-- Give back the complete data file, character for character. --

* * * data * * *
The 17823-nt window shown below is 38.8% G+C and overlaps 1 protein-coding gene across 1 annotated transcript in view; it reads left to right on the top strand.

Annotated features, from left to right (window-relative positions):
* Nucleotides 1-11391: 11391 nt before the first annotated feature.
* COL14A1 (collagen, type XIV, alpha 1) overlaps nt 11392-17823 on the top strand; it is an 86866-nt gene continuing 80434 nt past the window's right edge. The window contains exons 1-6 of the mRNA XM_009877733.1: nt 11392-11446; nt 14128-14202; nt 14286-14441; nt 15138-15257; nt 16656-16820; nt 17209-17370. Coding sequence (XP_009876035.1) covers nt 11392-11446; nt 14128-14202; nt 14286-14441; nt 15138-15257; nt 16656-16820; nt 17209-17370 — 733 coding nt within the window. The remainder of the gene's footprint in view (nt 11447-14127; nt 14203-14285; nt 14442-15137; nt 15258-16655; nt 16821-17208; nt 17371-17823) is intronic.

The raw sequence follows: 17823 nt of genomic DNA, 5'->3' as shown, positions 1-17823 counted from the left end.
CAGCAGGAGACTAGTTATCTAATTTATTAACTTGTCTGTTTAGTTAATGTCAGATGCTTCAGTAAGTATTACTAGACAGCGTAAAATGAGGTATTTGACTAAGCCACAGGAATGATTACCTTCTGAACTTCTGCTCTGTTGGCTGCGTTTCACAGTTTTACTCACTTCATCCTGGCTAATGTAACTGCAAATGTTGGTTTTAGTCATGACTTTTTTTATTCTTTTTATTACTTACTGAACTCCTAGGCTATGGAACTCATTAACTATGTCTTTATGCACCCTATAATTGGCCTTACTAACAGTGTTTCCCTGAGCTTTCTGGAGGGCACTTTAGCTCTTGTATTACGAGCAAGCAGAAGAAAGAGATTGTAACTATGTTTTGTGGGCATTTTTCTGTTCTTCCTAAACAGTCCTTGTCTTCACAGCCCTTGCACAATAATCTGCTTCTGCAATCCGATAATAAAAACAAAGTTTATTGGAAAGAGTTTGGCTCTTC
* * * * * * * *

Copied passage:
The 17823-nt window shown below is 38.8% G+C and overlaps 1 protein-coding gene across 1 annotated transcript in view; it reads left to right on the top strand.

Annotated features, from left to right (window-relative positions):
* Nucleotides 1-11391: 11391 nt before the first annotated feature.
* COL14A1 (collagen, type XIV, alpha 1) overlaps nt 11392-17823 on the top strand; it is an 86866-nt gene continuing 80434 nt past the window's right edge. The window contains exons 1-6 of the mRNA XM_009877733.1: nt 11392-11446; nt 14128-14202; nt 14286-14441; nt 15138-15257; nt 16656-16820; nt 17209-17370. Coding sequence (XP_009876035.1) covers nt 11392-11446; nt 14128-14202; nt 14286-14441; nt 15138-15257; nt 16656-16820; nt 17209-17370 — 733 coding nt within the window. The remainder of the gene's footprint in view (nt 11447-14127; nt 14203-14285; nt 14442-15137; nt 15258-16655; nt 16821-17208; nt 17371-17823) is intronic.

The raw sequence follows: 17823 nt of genomic DNA, 5'->3' as shown, positions 1-17823 counted from the left end.
CAGCAGGAGACTAGTTATCTAATTTATTAACTTGTCTGTTTAGTTAATGTCAGATGCTTCAGTAAGTATTACTAGACAGCGTAAAATGAGGTATTTGACTAAGCCACAGGAATGATTACCTTCTGAACTTCTGCTCTGTTGGCTGCGTTTCACAGTTTTACTCACTTCATCCTGGCTAATGTAACTGCAAATGTTGGTTTTAGTCATGACTTTTTTTATTCTTTTTATTACTTACTGAACTCCTAGGCTATGGAACTCATTAACTATGTCTTTATGCACCCTATAATTGGCCTTACTAACAGTGTTTCCCTGAGCTTTCTGGAGGGCACTTTAGCTCTTGTATTACGAGCAAGCAGAAGAAAGAGATTGTAACTATGTTTTGTGGGCATTTTTCTGTTCTTCCTAAACAGTCCTTGTCTTCACAGCCCTTGCACAATAATCTGCTTCTGCAATCCGATAATAAAAACAAAGTTTATTGGAAAGAGTTTGGCTCTTC